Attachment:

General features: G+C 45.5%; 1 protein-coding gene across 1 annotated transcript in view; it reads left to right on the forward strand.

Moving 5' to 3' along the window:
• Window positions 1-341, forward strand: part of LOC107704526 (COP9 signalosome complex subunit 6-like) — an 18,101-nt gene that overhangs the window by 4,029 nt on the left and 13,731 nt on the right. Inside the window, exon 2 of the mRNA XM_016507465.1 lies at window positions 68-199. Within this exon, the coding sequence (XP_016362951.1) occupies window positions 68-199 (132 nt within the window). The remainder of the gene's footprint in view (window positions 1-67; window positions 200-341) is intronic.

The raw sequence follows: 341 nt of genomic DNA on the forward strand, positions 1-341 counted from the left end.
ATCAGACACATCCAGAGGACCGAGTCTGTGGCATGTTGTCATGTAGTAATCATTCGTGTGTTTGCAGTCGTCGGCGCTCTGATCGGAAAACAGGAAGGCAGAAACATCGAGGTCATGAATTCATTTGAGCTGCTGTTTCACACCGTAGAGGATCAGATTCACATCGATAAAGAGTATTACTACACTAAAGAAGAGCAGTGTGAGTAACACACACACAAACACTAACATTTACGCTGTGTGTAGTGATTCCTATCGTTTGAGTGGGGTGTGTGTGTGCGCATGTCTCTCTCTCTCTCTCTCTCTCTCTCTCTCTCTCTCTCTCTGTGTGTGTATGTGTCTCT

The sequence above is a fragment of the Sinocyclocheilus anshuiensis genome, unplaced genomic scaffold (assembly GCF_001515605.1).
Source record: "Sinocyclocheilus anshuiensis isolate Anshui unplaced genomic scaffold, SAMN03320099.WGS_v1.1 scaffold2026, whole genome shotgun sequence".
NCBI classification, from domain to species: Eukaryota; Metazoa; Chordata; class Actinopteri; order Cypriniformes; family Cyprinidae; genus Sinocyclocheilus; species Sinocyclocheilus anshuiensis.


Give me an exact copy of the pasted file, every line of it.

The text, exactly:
General features: G+C 45.5%; 1 protein-coding gene across 1 annotated transcript in view; it reads left to right on the forward strand.

Moving 5' to 3' along the window:
• Window positions 1-341, forward strand: part of LOC107704526 (COP9 signalosome complex subunit 6-like) — an 18,101-nt gene that overhangs the window by 4,029 nt on the left and 13,731 nt on the right. Inside the window, exon 2 of the mRNA XM_016507465.1 lies at window positions 68-199. Within this exon, the coding sequence (XP_016362951.1) occupies window positions 68-199 (132 nt within the window). The remainder of the gene's footprint in view (window positions 1-67; window positions 200-341) is intronic.

The raw sequence follows: 341 nt of genomic DNA on the forward strand, positions 1-341 counted from the left end.
ATCAGACACATCCAGAGGACCGAGTCTGTGGCATGTTGTCATGTAGTAATCATTCGTGTGTTTGCAGTCGTCGGCGCTCTGATCGGAAAACAGGAAGGCAGAAACATCGAGGTCATGAATTCATTTGAGCTGCTGTTTCACACCGTAGAGGATCAGATTCACATCGATAAAGAGTATTACTACACTAAAGAAGAGCAGTGTGAGTAACACACACACAAACACTAACATTTACGCTGTGTGTAGTGATTCCTATCGTTTGAGTGGGGTGTGTGTGTGCGCATGTCTCTCTCTCTCTCTCTCTCTCTCTCTCTCTCTCTCTCTCTGTGTGTGTATGTGTCTCT

The sequence above is a fragment of the Sinocyclocheilus anshuiensis genome, unplaced genomic scaffold (assembly GCF_001515605.1).
Source record: "Sinocyclocheilus anshuiensis isolate Anshui unplaced genomic scaffold, SAMN03320099.WGS_v1.1 scaffold2026, whole genome shotgun sequence".
NCBI classification, from domain to species: Eukaryota; Metazoa; Chordata; class Actinopteri; order Cypriniformes; family Cyprinidae; genus Sinocyclocheilus; species Sinocyclocheilus anshuiensis.